USCIS Policy Update: Expedited Processing, Employment Authorization Documents & More

New policy updates have been added to the USCIS Policy Manual with the aim of:

  1. Shedding light on expedited processing, its criteria and the circumstances surrounding it;
  2. Improving guidance when it comes to the request for evidence (RFE) and notice of intent to deny (NOID);
  3. Increasing the validity period for initial and renewal employment authorization documents (EADs) for certain noncitizens who have pending adjustment of status applications.

Expedited Processing

USCIS considers expedited processing for benefit requestors who need their request for immigration benefits adjudicated sooner than usual. These requests are reviewed on a case-by-case basis by USCIS. For noncitizens with a final order of removal or noncitizens in removal proceedings, expedited requests are coordinated between USCIS and U.S. Immigration and Customs Enforcement.

According to the updates, additional guidance will be provided to benefit requestors and USCIS officers on the criteria and circumstances that may warrant expedited processing. In addition, nonprofit organizations may request that a benefit be considered for expedited processing as long as their request advances the United States’ cultural and social interests. This applies even if premium processing is available for that benefit.

Requests for Evidence and Notices of Intent to Deny

Requests for evidence (RFE) and notices of intent to deny (NOID) are requests and notices issued by USCIS to petitioners and applicants for immigration benefits, for example permanent residency, citizenship and family/employment visas.

Request for Evidence (RFE):

A request for evidence (RFE) is basically a request for more documentation because the USCIS officer reviewing the application needs more information before they can make a decision.

Notices of Intent to Deny (NOID):

A notice of Intent to deny (NOID) is a notice issued after the USCIS officer reviewing the application concludes that there is not enough information or evidence to approve or deny the application.

In 2018, agency officers were allowed to deny an immigration benefit request instead of issuing a request for evidence (RFE) or a notice of intent to deny (NOID). USCIS is now going back to the 2013 policy that required agency officers to send an RFE or NOID in cases where additional evidence could potentially indicate eligibility for an immigration benefit.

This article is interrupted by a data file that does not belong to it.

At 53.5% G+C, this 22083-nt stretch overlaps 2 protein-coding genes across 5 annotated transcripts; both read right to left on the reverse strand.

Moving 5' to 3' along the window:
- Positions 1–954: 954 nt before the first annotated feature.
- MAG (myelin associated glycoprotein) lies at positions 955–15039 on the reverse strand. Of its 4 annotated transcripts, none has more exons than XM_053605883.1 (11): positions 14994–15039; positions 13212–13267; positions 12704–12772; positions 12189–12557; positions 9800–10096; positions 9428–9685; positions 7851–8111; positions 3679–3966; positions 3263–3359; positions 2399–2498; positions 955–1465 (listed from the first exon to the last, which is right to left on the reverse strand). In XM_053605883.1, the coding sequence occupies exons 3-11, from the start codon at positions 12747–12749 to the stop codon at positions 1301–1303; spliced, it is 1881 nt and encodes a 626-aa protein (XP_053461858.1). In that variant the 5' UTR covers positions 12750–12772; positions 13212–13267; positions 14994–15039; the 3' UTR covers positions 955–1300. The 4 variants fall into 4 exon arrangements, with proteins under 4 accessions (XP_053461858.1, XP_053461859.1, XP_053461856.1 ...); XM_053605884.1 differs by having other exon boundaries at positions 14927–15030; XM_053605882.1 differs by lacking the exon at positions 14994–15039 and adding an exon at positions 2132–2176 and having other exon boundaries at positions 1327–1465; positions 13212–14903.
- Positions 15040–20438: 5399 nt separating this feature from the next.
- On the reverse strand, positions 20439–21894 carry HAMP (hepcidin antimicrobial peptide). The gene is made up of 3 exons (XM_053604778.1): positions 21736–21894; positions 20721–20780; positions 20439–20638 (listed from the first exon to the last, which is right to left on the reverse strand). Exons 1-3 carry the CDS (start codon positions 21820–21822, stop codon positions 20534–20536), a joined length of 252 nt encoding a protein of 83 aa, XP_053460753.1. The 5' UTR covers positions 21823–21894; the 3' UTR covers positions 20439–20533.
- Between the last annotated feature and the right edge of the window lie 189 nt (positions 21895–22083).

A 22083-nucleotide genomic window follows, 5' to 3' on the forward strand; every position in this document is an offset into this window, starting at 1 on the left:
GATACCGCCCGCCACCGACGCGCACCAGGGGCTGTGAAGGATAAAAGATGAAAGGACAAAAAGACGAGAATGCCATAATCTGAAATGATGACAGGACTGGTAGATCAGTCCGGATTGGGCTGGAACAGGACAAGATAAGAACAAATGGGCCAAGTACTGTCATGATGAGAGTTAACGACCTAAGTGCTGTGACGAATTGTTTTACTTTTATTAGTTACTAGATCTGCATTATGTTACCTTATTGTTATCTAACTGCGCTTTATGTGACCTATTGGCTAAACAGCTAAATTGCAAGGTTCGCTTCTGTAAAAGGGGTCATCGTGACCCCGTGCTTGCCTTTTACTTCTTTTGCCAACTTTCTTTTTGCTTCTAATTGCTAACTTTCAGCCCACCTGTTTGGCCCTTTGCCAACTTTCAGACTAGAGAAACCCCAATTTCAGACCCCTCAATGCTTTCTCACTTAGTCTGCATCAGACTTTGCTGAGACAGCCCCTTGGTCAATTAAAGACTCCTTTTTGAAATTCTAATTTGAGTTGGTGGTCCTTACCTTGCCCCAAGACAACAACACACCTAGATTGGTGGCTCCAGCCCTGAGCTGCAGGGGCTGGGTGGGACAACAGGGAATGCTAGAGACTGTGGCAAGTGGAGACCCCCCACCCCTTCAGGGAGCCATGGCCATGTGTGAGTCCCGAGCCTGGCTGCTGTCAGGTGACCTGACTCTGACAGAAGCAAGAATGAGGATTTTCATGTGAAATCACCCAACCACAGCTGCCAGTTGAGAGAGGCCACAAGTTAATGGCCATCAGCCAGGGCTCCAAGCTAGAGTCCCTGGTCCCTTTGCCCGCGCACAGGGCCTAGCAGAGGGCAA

So what does this mean for benefit requestors now? It simply means that from now on, if they make innocent mistakes or forget to add anything unintentionally, they can usually correct everything instead of receiving a denial.

Employment Authorization Documents

Typically, after applying for adjustment of status, applicants are not allowed to work in the United States while waiting for a decision, unless they apply for employment authorization.

The employment authorization documents (EADs) that applicants used to get had a validity period of only one year. Based on the recent update, this validity period, on both initial and renewal EADs, will be changed to two years. This decision was made because of the ongoing processing delays that are affecting the adjudication of adjustment of status applications.

However, this will not affect replacement EADs. USCIS will keep issuing replacement EADs with the same validity dates as the original one.

3 Key Takeaways

The 3 main things to keep in mind about the new policy updates in the USCIS policy manual are the following:

  1. The criteria and circumstances related to expedited processing will be clarified for benefit requestors and USCIS officers through additional guidance.
  2. USCIS officers will issue an RFE or NOID if they conclude that additional information or explanation may potentially prove eligibility for an immigration benefit.
  3. USCIS will now issue initial and renewal EADs that are valid for two years instead of one.

Return to list of blog posts